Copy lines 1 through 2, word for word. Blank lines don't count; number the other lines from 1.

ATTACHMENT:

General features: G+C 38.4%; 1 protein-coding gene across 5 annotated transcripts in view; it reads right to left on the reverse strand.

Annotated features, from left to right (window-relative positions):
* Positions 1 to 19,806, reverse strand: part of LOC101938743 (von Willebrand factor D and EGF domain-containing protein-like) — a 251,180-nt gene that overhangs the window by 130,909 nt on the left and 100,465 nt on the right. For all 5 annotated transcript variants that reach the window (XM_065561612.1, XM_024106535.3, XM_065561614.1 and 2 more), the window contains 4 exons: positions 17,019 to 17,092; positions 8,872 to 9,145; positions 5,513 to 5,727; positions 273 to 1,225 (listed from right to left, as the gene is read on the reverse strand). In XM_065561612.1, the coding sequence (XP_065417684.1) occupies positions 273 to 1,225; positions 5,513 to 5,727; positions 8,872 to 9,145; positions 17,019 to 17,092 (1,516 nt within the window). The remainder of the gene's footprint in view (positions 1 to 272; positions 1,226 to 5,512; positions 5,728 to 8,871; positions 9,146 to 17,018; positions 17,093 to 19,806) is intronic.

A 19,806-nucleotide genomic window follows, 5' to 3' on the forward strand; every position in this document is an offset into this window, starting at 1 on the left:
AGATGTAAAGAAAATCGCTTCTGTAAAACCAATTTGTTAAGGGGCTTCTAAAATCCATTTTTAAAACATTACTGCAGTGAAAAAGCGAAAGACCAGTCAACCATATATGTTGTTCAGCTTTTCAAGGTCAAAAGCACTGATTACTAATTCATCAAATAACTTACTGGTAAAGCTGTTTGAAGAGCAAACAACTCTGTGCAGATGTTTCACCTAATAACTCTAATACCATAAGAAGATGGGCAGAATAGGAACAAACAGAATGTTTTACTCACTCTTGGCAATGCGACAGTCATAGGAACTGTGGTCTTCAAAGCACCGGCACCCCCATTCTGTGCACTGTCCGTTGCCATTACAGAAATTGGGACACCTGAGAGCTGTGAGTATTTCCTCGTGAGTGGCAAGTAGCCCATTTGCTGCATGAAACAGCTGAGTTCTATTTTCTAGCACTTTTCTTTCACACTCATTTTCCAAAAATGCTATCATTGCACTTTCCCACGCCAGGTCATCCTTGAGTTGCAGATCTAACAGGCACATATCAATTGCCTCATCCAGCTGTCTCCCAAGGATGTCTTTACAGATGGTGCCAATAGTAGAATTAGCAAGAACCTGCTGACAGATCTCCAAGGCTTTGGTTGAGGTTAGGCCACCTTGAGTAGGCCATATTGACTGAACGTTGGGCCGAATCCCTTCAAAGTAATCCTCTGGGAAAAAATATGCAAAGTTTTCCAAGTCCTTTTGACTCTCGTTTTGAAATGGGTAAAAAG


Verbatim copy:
General features: G+C 38.4%; 1 protein-coding gene across 5 annotated transcripts in view; it reads right to left on the reverse strand.

Annotated features, from left to right (window-relative positions):